Lawmakers praised announcements by JPMorgan Chase & Co., Bank of America Corp. and Wells Fargo & Co. that they would ease overdraft-fee programs, but said it would not stop efforts to enact restrictions into law.

Senate Banking Committee Chairman Chris Dodd, who is expected to introduce a bill soon that would require banks to let their customers opt in for the service rather than be enrolled automatically, said he will continue to pursue legislation.

"These are positive changes, but the system has gotten completely out of whack," Dodd said. "We are talking about abusive practices that never should have been instituted in the first place. I will take a close look at the banks' new policies as I continue work on a bill to permanently protect customers from excessive overdraft fees."

Chase announced Wednesday that it would not charge overdraft fees unless a customer opted in to the service and eliminate fees if a customer's account is $5 or less overdrawn. The bank said it would reduce the number of overdraft fees per day to three from six.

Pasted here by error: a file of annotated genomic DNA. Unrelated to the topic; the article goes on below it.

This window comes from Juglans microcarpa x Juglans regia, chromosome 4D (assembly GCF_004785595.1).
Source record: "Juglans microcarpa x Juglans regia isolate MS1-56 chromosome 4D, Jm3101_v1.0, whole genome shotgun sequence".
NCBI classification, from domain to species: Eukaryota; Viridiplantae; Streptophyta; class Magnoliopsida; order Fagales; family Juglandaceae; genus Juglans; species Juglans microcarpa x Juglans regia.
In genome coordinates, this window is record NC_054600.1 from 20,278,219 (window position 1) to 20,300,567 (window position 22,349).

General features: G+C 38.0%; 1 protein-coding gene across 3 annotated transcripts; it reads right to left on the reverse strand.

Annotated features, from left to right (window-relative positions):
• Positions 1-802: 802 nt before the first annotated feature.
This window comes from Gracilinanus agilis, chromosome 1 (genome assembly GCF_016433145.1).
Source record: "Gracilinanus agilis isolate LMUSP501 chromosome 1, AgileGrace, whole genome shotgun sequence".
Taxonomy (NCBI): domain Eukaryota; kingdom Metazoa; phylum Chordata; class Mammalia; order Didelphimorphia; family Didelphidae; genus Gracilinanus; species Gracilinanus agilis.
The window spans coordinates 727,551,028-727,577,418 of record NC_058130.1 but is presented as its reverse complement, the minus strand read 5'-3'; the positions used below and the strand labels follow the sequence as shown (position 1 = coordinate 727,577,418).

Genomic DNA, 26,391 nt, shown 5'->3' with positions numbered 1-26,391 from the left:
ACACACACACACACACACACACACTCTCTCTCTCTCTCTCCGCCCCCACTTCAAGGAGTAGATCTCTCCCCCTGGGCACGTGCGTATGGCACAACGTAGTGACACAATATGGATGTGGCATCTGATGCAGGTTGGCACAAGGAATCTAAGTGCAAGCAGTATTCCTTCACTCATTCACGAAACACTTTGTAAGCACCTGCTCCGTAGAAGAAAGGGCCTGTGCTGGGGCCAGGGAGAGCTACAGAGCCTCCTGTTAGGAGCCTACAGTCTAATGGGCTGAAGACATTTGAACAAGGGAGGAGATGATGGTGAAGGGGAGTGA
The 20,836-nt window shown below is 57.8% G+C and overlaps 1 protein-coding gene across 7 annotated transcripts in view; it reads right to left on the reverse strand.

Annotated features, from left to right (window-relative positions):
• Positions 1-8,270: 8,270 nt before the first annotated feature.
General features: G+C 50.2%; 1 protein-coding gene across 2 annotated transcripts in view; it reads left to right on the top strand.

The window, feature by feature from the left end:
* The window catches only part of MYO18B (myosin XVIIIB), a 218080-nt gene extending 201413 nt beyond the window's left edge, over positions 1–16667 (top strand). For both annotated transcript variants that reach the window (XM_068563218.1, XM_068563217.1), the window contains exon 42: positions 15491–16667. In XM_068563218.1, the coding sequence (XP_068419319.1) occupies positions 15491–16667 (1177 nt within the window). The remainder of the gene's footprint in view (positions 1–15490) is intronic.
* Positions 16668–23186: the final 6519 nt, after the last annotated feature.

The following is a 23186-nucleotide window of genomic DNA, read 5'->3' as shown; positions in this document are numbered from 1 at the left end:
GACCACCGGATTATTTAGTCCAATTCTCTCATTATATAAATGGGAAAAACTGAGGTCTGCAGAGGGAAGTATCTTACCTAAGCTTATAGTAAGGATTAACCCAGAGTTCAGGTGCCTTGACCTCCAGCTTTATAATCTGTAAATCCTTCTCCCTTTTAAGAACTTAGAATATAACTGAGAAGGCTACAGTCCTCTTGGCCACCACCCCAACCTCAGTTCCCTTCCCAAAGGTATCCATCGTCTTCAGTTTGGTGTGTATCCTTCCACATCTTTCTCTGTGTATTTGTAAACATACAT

Bank of America said that beginning Oct. 19, it will not charge overdraft fees when a customer's account is overdrawn by a total of $10 or less, and would not charge such fees more than four times a day. Beginning in June of next year, the bank will introduce an annual limit on overdraft fees and contact companies that are close to the limit.

Wells said it would eliminate overdraft fees for customers when they overdraw their accounts by $5 or less and will charge no more than four overdraft fees per day. Wells' customers will be able to opt out of overdraft coverage, the bank said.

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